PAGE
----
IPO: BTG undertakes exemplary listing

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By:
Rob Dwyer
Published on:

BTG Pactual’s IPO offered lessons to other Brazilian issuers about pricing discipline, and to other partnership banks about ownership structures.

As André Esteves approached the microphone overlooking the floor of the BMF&Bovespa, the electronic ticker board above his head flashed up the news update: "Credit Suisse lowers Itaú Unibanco to underperform".

All eyes were on BTG Pactual chief executive Esteves, though, and it’s doubtful whether many of the men (and the few women) who were looking up at their leader, and who were all wearing matching commemorative blue ties and smiles, registered this slice of cosmic irony.

Irony because as Itaú Unibanco – a division of which, Itaú BBA, is BTG’s closest investment banking rival – has hit consumer credit headwinds in Brazil, the newly listed BTG stock was about to hit the ground running.

There are two features of the BTG Pactual IPO that should give investors in this remarkable story confidence that, despite its high launch valuation, its stock shouldn’t underperform the market. One is a short-term feature, the other is long term. But the bank’s management should be applauded for both.

The first is the launch price. Despite strong demand the bank resisted the temptation to price at the top of its range. It had closed its book 24 hours ahead of schedule – signalling strong demand and pricing flexibility – and investors mulled over a possible top-of-the range price of R$33.75, or even higher. But the bank came at the mid-point.

By doing so BTG Pactual ensures a strong after-deal performance (the stock jumped up by more than 3.5% in its first day of trading before closing up by 0.64%). This will facilitate secondary offerings. It also demonstrates – in the clearest possible way – that the bank understands the vital importance of post-deal performance. Brazilian IPOs have been dogged for a while with the suspicion that issuers think any post-deal increase in the share price equates to leaving money on the table – that the bookrunners have undervalued the company at point of sale.

This single deal won’t fix the market – April’s deals for Locamerica and Unicasa show that the problem of mismatched perceptions of value between investors and issuers persists – but it did present BTG with the opportunity to demonstrate deal discipline. It took it, and now the bank that will bring a good many of Brazil’s upcoming IPOs to market will have the moral authority to talk to issuers seriously about the IPO pricing/post deal performance trade-off. "Do as we did," they can say. Not just "do as we say". And if this message resonates, the market could begin to build much-needed momentum.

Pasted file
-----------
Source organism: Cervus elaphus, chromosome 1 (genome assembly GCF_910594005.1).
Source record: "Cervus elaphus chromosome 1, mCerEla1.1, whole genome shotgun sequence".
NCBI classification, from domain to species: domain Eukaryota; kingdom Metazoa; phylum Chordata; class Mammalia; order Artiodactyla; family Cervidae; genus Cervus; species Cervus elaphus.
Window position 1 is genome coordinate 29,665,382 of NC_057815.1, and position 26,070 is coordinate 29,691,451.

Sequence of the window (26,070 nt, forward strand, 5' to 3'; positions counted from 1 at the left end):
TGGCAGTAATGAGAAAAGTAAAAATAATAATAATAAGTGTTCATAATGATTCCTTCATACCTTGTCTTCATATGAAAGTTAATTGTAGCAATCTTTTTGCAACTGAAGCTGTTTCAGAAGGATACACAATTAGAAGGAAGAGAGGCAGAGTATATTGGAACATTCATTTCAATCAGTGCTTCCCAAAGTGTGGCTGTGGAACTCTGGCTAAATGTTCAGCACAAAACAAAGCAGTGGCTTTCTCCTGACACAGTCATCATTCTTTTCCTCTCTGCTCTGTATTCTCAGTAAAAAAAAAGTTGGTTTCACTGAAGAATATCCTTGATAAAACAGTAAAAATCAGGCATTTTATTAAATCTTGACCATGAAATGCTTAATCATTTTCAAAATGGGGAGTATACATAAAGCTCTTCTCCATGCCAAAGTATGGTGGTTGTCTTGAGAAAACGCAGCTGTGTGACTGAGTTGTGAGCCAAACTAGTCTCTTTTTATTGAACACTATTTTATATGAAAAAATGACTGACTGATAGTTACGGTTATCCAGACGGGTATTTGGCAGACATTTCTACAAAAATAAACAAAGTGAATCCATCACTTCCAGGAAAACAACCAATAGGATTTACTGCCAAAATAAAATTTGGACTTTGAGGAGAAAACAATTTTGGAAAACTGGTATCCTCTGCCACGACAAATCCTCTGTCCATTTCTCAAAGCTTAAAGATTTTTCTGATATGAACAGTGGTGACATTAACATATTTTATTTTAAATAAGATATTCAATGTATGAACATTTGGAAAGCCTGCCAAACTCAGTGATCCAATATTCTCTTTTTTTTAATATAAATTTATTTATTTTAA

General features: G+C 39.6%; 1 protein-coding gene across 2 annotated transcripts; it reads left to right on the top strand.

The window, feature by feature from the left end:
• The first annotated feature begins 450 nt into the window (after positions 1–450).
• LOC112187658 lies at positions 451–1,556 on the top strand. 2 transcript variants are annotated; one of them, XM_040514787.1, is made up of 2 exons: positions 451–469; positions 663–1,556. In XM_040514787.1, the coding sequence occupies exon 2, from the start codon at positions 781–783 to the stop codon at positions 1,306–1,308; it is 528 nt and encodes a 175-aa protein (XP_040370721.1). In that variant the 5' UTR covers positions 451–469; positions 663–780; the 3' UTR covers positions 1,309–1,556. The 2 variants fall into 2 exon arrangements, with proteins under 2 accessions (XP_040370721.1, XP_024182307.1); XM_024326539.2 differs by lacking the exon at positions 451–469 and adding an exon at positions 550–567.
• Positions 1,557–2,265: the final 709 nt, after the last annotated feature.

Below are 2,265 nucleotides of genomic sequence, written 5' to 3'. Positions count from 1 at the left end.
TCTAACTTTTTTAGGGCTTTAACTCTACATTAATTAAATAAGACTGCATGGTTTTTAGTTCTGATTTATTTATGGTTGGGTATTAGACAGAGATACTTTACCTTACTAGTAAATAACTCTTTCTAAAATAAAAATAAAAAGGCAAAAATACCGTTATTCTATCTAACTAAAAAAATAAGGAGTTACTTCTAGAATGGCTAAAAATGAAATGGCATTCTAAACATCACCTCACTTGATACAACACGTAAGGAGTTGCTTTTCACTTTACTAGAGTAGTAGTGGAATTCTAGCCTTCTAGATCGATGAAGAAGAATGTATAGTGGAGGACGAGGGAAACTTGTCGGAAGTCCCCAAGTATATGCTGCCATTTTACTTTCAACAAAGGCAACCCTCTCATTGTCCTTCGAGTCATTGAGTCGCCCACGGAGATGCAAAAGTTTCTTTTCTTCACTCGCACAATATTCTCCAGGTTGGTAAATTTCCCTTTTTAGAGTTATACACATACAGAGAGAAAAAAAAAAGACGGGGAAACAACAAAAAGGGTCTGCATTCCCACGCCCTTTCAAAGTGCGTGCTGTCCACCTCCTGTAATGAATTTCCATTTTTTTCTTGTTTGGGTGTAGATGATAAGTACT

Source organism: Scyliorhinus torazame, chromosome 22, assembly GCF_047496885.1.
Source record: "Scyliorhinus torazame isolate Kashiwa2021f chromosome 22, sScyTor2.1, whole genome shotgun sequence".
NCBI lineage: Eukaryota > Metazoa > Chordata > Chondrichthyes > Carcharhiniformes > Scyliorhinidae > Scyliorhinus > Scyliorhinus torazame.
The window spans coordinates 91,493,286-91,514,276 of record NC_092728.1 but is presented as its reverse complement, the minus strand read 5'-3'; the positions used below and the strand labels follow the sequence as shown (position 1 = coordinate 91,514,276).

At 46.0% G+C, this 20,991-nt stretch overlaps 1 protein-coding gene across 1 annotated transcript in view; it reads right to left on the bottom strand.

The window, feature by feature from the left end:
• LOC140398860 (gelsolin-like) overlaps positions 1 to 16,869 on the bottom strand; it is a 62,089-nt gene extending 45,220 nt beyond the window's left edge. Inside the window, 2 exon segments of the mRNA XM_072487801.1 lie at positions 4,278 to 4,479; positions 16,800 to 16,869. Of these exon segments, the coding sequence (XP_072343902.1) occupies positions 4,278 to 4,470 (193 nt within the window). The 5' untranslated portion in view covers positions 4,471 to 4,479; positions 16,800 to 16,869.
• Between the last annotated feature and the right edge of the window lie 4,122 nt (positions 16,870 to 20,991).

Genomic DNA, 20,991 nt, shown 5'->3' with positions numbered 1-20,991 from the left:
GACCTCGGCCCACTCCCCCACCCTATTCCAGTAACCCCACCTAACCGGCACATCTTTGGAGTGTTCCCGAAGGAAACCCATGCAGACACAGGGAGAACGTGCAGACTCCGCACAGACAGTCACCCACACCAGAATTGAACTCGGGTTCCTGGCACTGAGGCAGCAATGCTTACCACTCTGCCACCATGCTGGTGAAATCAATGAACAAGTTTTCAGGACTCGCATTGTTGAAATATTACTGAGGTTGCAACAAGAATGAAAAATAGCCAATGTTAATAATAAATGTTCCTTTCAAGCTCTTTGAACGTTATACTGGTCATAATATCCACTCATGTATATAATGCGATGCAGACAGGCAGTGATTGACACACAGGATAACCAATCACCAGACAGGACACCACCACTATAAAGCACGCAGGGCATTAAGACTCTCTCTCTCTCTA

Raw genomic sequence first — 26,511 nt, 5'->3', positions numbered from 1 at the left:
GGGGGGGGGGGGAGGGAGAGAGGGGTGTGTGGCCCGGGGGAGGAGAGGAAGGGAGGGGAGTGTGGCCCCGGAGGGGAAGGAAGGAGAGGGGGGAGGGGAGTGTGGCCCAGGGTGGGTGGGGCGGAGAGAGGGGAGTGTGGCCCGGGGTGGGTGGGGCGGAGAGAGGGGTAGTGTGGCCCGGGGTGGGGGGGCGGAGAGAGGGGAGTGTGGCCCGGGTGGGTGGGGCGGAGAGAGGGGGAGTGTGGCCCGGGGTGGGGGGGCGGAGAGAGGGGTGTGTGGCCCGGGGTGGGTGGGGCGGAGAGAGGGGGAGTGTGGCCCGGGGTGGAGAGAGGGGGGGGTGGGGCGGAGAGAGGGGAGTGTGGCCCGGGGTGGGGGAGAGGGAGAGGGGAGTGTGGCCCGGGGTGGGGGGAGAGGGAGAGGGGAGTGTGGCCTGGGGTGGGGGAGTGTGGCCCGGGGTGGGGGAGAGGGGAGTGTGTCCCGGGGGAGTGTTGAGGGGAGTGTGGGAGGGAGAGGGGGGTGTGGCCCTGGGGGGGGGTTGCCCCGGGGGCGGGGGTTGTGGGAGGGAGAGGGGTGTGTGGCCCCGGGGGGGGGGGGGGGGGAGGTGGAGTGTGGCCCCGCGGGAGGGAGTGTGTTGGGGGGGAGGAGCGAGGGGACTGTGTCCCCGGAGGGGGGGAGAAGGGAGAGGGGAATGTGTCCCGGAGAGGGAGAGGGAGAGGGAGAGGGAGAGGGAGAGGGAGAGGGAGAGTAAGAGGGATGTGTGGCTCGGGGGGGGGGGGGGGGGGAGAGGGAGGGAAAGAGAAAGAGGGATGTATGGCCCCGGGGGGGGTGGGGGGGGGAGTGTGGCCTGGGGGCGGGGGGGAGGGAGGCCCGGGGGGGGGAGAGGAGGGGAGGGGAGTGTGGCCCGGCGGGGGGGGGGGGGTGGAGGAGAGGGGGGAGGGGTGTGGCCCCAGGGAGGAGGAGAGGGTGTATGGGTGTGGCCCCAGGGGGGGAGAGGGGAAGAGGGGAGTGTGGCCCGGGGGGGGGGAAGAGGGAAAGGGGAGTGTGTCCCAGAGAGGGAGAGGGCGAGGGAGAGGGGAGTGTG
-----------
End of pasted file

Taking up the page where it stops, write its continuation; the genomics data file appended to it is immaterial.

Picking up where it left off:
The second important feature was for the longer term, and concerns the shareholdings of the partnership. Essentially, the partners’ shares are not directly part of the listed vehicle but have been placed into a holding company that is owned 100% by the partners. If partners wish to leave the bank they cannot simply sell their shares on the open market. Partners have to sell their shares back to the partnership at book value, which will then reassign those shares to existing partners at book value.

Partners can’t sell for the sale price of 2.5 times book (which probably helped the pricing discipline discussed above). Instead, the partners’ equity increases in value only by increasing the book value of the firm. Wealth creation for the partners and the shareholders is therefore directly aligned. That’s the carrot.

The stick, according to bankers who talked to Euromoney, is that Esteves has got almost total discretion to dismiss a partner he believes isn’t performing. In essence, Esteves has a call at book value on each partner’s shares at any moment, a powerful incentive to partners to maintain performance.

The structure is an implicit criticism of the path taken by Goldman Sachs and Morgan Stanley. Partners in those firms could – and many did – sell their shares over time and become incredibly wealthy. Presumably Esteves thinks that as they became rich they became, at the very least, potentially demotivated.

During the roadshows, BTG marketed this share-scheme structure as a clear differentiator to previous IPOs of partnership banks. And it is: it’s bold, imaginative and investor-friendly.

Above all, these two features of BTG Pactual’s IPO – among others – tell investors one important thing: this IPO has more than one eye to the future. Both in the short term and the long term this deal has been structured and executed to build a publicly listed bank that outperforms.